No, The Pilgrims Didn’t Desecrate Native American Graves, And Other Myths You Shouldn’t Believe
Four hundred years after the Pilgrims landed in Massachusetts in November 1620, this Thanksgiving promises to be the most isolated celebration in living memory. Thanks to the internet, however, virtual gatherings will be possible.
Thanksgiving in the age of the internet also means, for many amateur historians, debunking the many myths surrounding the story of the original Thanksgiving. This project of correcting the Thanksgiving legend has picked up steam in recent years. It is part of a more general trend of eagerness to set the historical record straight regarding anything related to the founding of the American colonies and of the later republic.
Such revisionist histories are nearly always written (or posted to the internet) with an agenda in mind. It is no different for Thanksgiving. The Pilgrims, in particular, have been especially susceptible to this sort of use. We see in them a mirror image of ourselves, or at least of our fellow countrymen.
Often regarded as the original settlers of what would become the United States (although they were neither the first explorers nor first settlers), the Pilgrims have been interpreted by later generations as the prototypes or forerunners of what the British colonies and American republic would become.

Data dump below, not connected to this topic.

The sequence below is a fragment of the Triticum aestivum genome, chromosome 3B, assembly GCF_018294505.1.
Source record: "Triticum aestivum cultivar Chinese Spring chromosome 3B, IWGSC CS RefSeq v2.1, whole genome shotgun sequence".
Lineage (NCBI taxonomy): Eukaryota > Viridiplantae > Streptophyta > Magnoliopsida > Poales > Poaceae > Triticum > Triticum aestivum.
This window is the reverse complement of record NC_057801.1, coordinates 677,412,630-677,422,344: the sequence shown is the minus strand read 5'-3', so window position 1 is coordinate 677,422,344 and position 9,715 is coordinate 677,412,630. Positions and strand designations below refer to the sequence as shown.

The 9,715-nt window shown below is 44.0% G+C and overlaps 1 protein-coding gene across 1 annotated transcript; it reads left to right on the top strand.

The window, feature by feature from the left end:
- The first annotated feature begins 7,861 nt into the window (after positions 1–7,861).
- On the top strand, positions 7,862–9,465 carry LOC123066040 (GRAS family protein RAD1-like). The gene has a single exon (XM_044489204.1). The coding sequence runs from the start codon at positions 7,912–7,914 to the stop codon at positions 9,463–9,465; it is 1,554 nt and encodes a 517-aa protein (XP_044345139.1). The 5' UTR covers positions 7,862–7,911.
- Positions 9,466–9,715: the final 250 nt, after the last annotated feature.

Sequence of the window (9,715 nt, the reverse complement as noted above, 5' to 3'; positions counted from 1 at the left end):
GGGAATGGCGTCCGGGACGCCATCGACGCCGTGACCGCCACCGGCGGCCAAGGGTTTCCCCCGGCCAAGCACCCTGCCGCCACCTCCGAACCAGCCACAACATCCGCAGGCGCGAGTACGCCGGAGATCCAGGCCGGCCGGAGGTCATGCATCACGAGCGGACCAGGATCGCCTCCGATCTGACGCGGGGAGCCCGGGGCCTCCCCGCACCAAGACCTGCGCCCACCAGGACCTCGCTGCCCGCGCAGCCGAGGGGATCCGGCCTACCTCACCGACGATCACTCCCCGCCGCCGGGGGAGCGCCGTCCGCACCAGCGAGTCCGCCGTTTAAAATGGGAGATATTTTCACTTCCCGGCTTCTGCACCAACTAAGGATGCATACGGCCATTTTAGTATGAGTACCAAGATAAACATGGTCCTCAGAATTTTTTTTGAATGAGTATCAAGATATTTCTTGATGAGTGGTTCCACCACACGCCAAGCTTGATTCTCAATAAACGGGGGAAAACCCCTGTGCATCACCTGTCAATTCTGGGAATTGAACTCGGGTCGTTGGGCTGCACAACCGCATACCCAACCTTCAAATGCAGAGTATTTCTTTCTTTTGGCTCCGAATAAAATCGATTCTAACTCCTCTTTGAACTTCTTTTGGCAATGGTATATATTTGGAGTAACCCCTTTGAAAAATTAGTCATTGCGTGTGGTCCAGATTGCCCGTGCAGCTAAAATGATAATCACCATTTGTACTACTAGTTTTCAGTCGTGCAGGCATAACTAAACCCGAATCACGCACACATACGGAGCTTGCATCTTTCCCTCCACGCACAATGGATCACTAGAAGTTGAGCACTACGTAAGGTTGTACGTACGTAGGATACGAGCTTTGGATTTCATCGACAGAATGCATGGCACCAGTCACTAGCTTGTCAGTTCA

Once upon a time, the Pilgrims presented a positive, admirable role model, and people have often projected their own desired virtues onto the Pilgrims. More often today, the Pilgrims’ actions seem to portend the greatest evils of U.S. history. In such accounts, the side characters were really the chief agents or paragons of virtue, and the heroes you learned about in grade school were really the villains.
Complete objectivity may be an illusion, but the problem with overt agendas is that they rarely let the history speak for itself. To keep history from becoming nothing more than a political
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